Youth rugby is a popular sport in South Africa (SA) with a high injury incidence. The annual SA Rugby Youth Week tournaments attract the top age-group players in the country providing a sample of players for reliable injury surveillance. The aim of the study was to analyze the changes in time-loss injury rates at the SA Rugby Youth Week tournaments between 2011 and 2016, differences between age-groups, and to investigate associated injury risk factors. All confirmed time-loss injuries at the 4 age-group tournaments (under-13, under-16, and 2 under-18) from 2011 to 2016 were recorded. Injury incidence densities (IID) for years, tournaments, and injury risk factors were calculated and Poisson regression analyses were performed to determine differences. Time-loss injuries (n = 494) were reported over 24 240 exposure hours, with an overall IID of 20.4 (18.6-22.2) injuries per 1000 player hours. The year 2013 had a significantly lower IID compared to 2011. Injury risk decreased with increasing age; under-13 and under-16 had significantly higher IID compared to under-18 Craven Week. Tackling was the phase of play at highest risk, with an IID of 7.4 (6.3-8.5) injuries per 1000 player hours. Central/peripheral nervous system (CNS/PNS) and, therefore, the head/neck were the most commonly occurring injuries/location injured. In conclusion, within the SA Rugby tournament structure, the older players had a decreased rate of injury. The tackle event was still the phase of play with the highest injury incidence regardless of age. This increase in incidence is largely due to an increase in CNS/PNS injuries.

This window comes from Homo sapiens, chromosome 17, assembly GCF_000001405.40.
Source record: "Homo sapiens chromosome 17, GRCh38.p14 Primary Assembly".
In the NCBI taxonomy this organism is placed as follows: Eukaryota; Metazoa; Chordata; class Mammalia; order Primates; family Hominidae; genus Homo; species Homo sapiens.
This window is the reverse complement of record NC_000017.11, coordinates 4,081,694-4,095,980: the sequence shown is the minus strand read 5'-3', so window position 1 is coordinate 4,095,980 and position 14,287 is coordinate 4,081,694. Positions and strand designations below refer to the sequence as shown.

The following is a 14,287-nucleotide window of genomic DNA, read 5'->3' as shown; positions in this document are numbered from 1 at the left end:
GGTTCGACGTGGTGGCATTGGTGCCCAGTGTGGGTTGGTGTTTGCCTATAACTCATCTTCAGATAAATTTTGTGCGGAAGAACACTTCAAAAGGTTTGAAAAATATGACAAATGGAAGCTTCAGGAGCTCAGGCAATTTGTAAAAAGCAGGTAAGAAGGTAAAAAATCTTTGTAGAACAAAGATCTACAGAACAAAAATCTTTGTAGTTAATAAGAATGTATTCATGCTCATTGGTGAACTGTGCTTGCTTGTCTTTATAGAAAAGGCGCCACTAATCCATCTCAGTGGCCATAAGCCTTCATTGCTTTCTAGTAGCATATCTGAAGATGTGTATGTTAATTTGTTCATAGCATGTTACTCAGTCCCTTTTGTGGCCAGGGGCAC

Background Though rare, rugby union carries a risk for serious injuries such as acute spinal cord injuries (ASCI), which may result in permanent disability. Various studies have investigated injury mechanisms, prevention programmes and immediate medical management of these injuries. However, relatively scant attention has been placed on the player's experience of such an injury and the importance of context. Aim The aim of this study was to explore the injury experience and its related context, as perceived by the catastrophically injured player. Methods A qualitative approach was followed to explore the immediate, postevent injury experience. Semi-structured interviews were conducted with 48 (n=48) players who had sustained a rugby-related ASCI. Results Four themes were derived from the data. Participants described the context around the injury incident, which may be valuable to help understand the mechanism of injury and potentially minimise risk. Participants also described certain contributing factors to their injury, which included descriptions of foul play and aggression, unaccustomed playing positions, pressure to perform and unpreparedness. The physical experience included signs and symptoms of ASCI that is important to recognise by first aiders, fellow teammates, coaches and referees. Lastly, participants described the emotional experience which has implications for all ASCI first responders. Significance All rugby stakeholders, including players, first responders, coaches and referees, may gain valuable information from the experiences of players who have sustained these injuries. This information is also relevant for rugby safety initiatives in shaping education and awareness interventions.